There would be developed a College for Judges which awards a diploma or certificate after one year. No judge could take the bench unless he was certified.

Perhaps, then we might move Illinois from [in] justice and the fact that it presently is a totalitarian police state where judges are influenced by politics, corrupt prosecutors, and police, rather than by the Bill of Rights, to the fair and honorable democracy that we all dream of.


Political Trials – Still Alive and Well in 21st Century American [In] Justice

November 18, 2008

Protecting Defendants Charged for Political Reasons

SUPREME COURT JUSTICE DOUGLAS IN 1970 – “Does the answer to the problem of political trials involve defining the procedure for conducting political trials or does it involve the designing of constitutional methods for putting an end to them? . . . . It will be time enough to resolve those weighty problems when a political trial reaches this Court for review.”


The State of Illinois through first Attorney General Jim Ryan and now Attorney General Lisa Madigan along with incompetent, ignorant, and/or corrupt officials in Illinois Medicaid including Bill Bradley, Investigator Reibel in the State Police, and Patrick Keenan in the State Police Medicaid Fraud Control Unit, with tacit approval by many other corrupt officials in the State of Illinois, have perpetrated a scheme for ten years to deny mental health services for persons on Medicaid in violation of the Federal Medicaid Code. See my other posts on Medicaid on

In order to falsely advertise that she is “tough on fraud” so that she can advance her personal political ambitions, Lisa Madigan continues to fraudulently and without legal authorization indict outstanding providers of mental health services to Medicaid patients. Judges Schultz, Fox, Pantle, Alonso, and Egan have participated in these void and illegal prosecutions and done great harm to the citizens of Illinois in their illegal acts of violation the United States Constitution, in aiding and abetting this violation of federal law and civil rights.

I have been one of the persons illegally indicted and defamed, presently awaiting trial over a period of four long years. The harm to me, my patients, and my family is immeasurable and painful. I have persistly legally and appropriately through the legal process of at first representing myself and filing scholarly motions proving that higher court precedence (stare decisis) does NOT PERMIT this kind of persecution for political gain, and that my case is null and void ab initio (from the start).

I have been punished for vigorously advocating for my constitutional rights to redress of grievances and due process (including the right not to be tried for something that is not a crime) for four years with four incarcerations for contempt (two thrown out by the Illinois Appellate Court – pepetrated by Dishonorable Judge Pantle), one presently before Hon. Judge Coar in federal district court on a habeas corpus petition (asking the court to vacate and expunge the conviction on the basis of violation of constitutional rights and voidness – pepetrated by Dishonorable Judge Pantle), and one in limbo – dismissed for want of prosecution, but potentially can reinvigorate the appeal later (perpetrated by Dishonorable Judge Alonso).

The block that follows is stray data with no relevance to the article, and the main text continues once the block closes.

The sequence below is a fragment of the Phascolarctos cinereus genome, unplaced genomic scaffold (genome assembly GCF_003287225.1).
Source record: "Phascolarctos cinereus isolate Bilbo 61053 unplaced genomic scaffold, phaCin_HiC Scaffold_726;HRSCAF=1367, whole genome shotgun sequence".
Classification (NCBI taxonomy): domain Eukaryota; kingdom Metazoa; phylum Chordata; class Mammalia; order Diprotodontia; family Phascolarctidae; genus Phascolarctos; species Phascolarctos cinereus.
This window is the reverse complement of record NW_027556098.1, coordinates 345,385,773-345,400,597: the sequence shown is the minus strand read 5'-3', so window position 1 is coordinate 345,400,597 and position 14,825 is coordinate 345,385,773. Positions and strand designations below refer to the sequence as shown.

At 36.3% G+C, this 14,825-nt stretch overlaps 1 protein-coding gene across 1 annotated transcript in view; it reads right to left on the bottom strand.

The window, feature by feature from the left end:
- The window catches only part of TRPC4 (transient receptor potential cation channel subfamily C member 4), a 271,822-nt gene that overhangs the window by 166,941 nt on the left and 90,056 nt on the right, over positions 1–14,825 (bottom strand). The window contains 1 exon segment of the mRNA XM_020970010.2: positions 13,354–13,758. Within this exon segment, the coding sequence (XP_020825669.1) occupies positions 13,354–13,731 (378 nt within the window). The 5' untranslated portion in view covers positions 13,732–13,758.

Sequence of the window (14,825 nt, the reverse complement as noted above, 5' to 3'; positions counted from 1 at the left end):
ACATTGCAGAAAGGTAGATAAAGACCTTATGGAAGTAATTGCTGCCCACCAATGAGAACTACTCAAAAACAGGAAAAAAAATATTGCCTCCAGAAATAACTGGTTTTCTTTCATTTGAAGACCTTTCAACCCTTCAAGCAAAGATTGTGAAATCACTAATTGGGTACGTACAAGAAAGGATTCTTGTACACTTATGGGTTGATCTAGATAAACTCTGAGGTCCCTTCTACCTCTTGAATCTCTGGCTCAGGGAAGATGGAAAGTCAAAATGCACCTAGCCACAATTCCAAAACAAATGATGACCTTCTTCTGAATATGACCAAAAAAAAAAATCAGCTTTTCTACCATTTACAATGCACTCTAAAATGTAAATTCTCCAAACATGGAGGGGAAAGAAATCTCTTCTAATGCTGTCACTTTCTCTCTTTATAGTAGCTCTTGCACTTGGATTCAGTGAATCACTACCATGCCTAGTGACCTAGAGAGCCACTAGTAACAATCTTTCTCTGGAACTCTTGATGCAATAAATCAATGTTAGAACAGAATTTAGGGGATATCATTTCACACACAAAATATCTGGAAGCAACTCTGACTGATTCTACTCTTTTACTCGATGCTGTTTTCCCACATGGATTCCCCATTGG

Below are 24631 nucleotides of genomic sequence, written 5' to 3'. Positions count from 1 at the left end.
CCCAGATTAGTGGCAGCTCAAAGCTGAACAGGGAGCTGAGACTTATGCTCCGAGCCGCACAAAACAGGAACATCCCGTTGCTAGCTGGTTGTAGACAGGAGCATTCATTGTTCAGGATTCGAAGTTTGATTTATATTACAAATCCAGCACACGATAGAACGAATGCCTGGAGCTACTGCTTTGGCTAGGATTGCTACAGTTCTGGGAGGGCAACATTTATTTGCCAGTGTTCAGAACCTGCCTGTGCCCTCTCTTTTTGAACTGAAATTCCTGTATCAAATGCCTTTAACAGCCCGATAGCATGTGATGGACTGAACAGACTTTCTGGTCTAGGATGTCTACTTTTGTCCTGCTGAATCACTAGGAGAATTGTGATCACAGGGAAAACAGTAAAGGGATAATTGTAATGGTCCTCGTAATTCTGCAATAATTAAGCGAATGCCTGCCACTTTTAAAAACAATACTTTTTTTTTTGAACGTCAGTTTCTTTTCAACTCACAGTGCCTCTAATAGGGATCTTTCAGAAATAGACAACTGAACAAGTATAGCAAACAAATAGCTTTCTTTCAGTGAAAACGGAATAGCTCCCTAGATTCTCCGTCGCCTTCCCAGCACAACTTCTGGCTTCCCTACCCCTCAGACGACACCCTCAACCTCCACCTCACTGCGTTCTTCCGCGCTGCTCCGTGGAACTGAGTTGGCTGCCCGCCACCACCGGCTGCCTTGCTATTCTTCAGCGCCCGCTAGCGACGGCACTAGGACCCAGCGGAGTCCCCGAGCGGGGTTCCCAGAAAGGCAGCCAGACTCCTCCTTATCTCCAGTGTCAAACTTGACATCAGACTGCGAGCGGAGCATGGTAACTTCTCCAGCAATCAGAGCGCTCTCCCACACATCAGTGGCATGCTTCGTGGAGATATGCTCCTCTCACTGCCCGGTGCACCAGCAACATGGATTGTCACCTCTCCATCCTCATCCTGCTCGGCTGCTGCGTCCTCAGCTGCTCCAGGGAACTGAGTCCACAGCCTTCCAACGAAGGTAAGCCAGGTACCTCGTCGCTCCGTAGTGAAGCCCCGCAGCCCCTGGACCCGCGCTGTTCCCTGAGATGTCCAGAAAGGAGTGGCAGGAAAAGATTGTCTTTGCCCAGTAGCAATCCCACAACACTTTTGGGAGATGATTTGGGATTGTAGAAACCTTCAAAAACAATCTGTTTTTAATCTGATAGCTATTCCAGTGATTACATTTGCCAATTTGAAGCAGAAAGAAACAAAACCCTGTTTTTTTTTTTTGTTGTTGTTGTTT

I have been beaten, tortured, and medically neglected during these incarcerations and when I protested, a correctional officer, Sgt. Anthony Salemi, came into my cell and committed assault and battery against me. He falsified his records and I was charged and convicted of aggravated battery to an officer for allegedly “ramming him with my wheelchair” causing a skinned shin, and “kicking him in the chest with my RIGHT leg” causing soreness. This was impossible for me to do do to a partial RIGHT hemiparesis and extreme weakness secondary to dehydration caused by mendical neglect. I was sentenced to two years despite no criminal record and was released from Dwight penitentiary after being tortured on March 31, 2008. I was punished and placed in solitary confinement for 6 months because I refused to walk (I was unable to due to my disability) and forced to swim in my diarrhea on a 2 inch mattress with no sheets or clothes for days, except for a roughly quilted velcro smock and blanket, without toilet paper, without water (I was too week to get myself up to the water fountain at the sink or the toilet). The United States Attorney has been informed and so far has done NOTHING! My weight dropped from 171 lbs to 127 lbs and by the time I was released I couldn’t even sit up because of severe dehydration, and electrolyte imbalance. I was immediately taken to an emergency room and treated. The incompetent and barbaric sadists and psychopaths in Dwight’s medical department had insisted I was faking my medical problems.